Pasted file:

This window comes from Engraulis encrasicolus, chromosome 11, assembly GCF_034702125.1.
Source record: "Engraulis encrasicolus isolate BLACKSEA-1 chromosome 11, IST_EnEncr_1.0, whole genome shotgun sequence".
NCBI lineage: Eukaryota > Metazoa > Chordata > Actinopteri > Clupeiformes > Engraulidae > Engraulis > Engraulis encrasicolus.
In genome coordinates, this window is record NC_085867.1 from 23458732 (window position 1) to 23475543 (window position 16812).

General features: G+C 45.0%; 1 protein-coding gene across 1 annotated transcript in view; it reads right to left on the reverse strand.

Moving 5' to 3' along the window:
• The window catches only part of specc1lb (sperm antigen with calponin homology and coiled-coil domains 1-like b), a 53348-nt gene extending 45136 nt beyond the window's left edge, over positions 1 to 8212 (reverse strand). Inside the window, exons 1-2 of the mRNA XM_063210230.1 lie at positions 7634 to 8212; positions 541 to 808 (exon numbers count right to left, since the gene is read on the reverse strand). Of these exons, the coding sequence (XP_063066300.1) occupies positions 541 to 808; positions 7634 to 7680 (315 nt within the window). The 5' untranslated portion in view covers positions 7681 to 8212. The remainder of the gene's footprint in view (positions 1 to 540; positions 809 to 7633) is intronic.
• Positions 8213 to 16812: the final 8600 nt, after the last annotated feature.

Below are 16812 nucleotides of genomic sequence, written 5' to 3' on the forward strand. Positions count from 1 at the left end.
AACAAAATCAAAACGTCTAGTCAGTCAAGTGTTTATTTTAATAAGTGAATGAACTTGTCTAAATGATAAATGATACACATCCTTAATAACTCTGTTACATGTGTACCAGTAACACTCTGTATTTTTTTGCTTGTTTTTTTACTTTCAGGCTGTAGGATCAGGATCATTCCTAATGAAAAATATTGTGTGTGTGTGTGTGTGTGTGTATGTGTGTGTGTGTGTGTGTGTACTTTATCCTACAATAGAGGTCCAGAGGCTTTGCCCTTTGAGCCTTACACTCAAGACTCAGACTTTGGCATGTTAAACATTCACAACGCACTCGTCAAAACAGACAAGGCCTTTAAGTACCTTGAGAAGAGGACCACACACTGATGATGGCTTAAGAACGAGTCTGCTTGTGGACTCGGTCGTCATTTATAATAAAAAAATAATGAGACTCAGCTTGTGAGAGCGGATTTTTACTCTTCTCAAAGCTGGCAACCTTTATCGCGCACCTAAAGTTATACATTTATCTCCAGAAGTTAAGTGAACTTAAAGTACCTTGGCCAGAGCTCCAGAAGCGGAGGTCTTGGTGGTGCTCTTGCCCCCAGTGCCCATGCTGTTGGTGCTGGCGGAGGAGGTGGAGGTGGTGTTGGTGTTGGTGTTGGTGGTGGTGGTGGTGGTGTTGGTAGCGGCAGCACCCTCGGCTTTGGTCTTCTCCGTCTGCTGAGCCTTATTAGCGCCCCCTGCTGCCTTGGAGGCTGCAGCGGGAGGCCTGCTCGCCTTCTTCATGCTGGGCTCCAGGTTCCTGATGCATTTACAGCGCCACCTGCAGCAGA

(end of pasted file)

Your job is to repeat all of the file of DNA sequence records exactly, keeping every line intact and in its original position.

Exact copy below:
This window comes from Engraulis encrasicolus, chromosome 11, assembly GCF_034702125.1.
Source record: "Engraulis encrasicolus isolate BLACKSEA-1 chromosome 11, IST_EnEncr_1.0, whole genome shotgun sequence".
NCBI lineage: Eukaryota > Metazoa > Chordata > Actinopteri > Clupeiformes > Engraulidae > Engraulis > Engraulis encrasicolus.
In genome coordinates, this window is record NC_085867.1 from 23458732 (window position 1) to 23475543 (window position 16812).

General features: G+C 45.0%; 1 protein-coding gene across 1 annotated transcript in view; it reads right to left on the reverse strand.

Moving 5' to 3' along the window:
• The window catches only part of specc1lb (sperm antigen with calponin homology and coiled-coil domains 1-like b), a 53348-nt gene extending 45136 nt beyond the window's left edge, over positions 1 to 8212 (reverse strand). Inside the window, exons 1-2 of the mRNA XM_063210230.1 lie at positions 7634 to 8212; positions 541 to 808 (exon numbers count right to left, since the gene is read on the reverse strand). Of these exons, the coding sequence (XP_063066300.1) occupies positions 541 to 808; positions 7634 to 7680 (315 nt within the window). The 5' untranslated portion in view covers positions 7681 to 8212. The remainder of the gene's footprint in view (positions 1 to 540; positions 809 to 7633) is intronic.
• Positions 8213 to 16812: the final 8600 nt, after the last annotated feature.

Below are 16812 nucleotides of genomic sequence, written 5' to 3' on the forward strand. Positions count from 1 at the left end.
AACAAAATCAAAACGTCTAGTCAGTCAAGTGTTTATTTTAATAAGTGAATGAACTTGTCTAAATGATAAATGATACACATCCTTAATAACTCTGTTACATGTGTACCAGTAACACTCTGTATTTTTTTGCTTGTTTTTTTACTTTCAGGCTGTAGGATCAGGATCATTCCTAATGAAAAATATTGTGTGTGTGTGTGTGTGTGTGTATGTGTGTGTGTGTGTGTGTGTACTTTATCCTACAATAGAGGTCCAGAGGCTTTGCCCTTTGAGCCTTACACTCAAGACTCAGACTTTGGCATGTTAAACATTCACAACGCACTCGTCAAAACAGACAAGGCCTTTAAGTACCTTGAGAAGAGGACCACACACTGATGATGGCTTAAGAACGAGTCTGCTTGTGGACTCGGTCGTCATTTATAATAAAAAAATAATGAGACTCAGCTTGTGAGAGCGGATTTTTACTCTTCTCAAAGCTGGCAACCTTTATCGCGCACCTAAAGTTATACATTTATCTCCAGAAGTTAAGTGAACTTAAAGTACCTTGGCCAGAGCTCCAGAAGCGGAGGTCTTGGTGGTGCTCTTGCCCCCAGTGCCCATGCTGTTGGTGCTGGCGGAGGAGGTGGAGGTGGTGTTGGTGTTGGTGTTGGTGGTGGTGGTGGTGGTGTTGGTAGCGGCAGCACCCTCGGCTTTGGTCTTCTCCGTCTGCTGAGCCTTATTAGCGCCCCCTGCTGCCTTGGAGGCTGCAGCGGGAGGCCTGCTCGCCTTCTTCATGCTGGGCTCCAGGTTCCTGATGCATTTACAGCGCCACCTGCAGCAGA